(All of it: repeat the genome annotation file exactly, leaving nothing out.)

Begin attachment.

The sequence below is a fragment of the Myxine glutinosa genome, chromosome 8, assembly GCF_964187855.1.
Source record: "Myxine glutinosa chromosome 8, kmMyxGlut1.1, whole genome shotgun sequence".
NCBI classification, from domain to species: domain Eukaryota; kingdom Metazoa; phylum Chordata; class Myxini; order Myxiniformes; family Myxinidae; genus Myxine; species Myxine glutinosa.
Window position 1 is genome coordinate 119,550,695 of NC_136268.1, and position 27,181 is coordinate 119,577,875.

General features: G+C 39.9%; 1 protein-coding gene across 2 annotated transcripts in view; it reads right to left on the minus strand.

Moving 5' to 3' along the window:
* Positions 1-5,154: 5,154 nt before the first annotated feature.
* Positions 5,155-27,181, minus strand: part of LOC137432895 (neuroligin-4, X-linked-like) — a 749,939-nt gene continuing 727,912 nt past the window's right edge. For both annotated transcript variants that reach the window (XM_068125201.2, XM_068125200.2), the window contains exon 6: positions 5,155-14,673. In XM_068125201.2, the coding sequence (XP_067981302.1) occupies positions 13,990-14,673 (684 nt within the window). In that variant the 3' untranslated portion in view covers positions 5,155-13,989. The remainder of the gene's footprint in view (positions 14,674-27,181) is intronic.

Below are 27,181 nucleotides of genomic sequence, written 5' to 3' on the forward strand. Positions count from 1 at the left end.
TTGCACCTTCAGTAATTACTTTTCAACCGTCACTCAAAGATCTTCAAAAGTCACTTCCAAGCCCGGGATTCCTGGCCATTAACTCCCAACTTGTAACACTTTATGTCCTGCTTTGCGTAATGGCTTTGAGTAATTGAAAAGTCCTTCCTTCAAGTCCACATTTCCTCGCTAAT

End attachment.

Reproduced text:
The sequence below is a fragment of the Myxine glutinosa genome, chromosome 8, assembly GCF_964187855.1.
Source record: "Myxine glutinosa chromosome 8, kmMyxGlut1.1, whole genome shotgun sequence".
NCBI classification, from domain to species: domain Eukaryota; kingdom Metazoa; phylum Chordata; class Myxini; order Myxiniformes; family Myxinidae; genus Myxine; species Myxine glutinosa.
Window position 1 is genome coordinate 119,550,695 of NC_136268.1, and position 27,181 is coordinate 119,577,875.

General features: G+C 39.9%; 1 protein-coding gene across 2 annotated transcripts in view; it reads right to left on the minus strand.

Moving 5' to 3' along the window:
* Positions 1-5,154: 5,154 nt before the first annotated feature.
* Positions 5,155-27,181, minus strand: part of LOC137432895 (neuroligin-4, X-linked-like) — a 749,939-nt gene continuing 727,912 nt past the window's right edge. For both annotated transcript variants that reach the window (XM_068125201.2, XM_068125200.2), the window contains exon 6: positions 5,155-14,673. In XM_068125201.2, the coding sequence (XP_067981302.1) occupies positions 13,990-14,673 (684 nt within the window). In that variant the 3' untranslated portion in view covers positions 5,155-13,989. The remainder of the gene's footprint in view (positions 14,674-27,181) is intronic.

Below are 27,181 nucleotides of genomic sequence, written 5' to 3' on the forward strand. Positions count from 1 at the left end.
TTGCACCTTCAGTAATTACTTTTCAACCGTCACTCAAAGATCTTCAAAAGTCACTTCCAAGCCCGGGATTCCTGGCCATTAACTCCCAACTTGTAACACTTTATGTCCTGCTTTGCGTAATGGCTTTGAGTAATTGAAAAGTCCTTCCTTCAAGTCCACATTTCCTCGCTAAT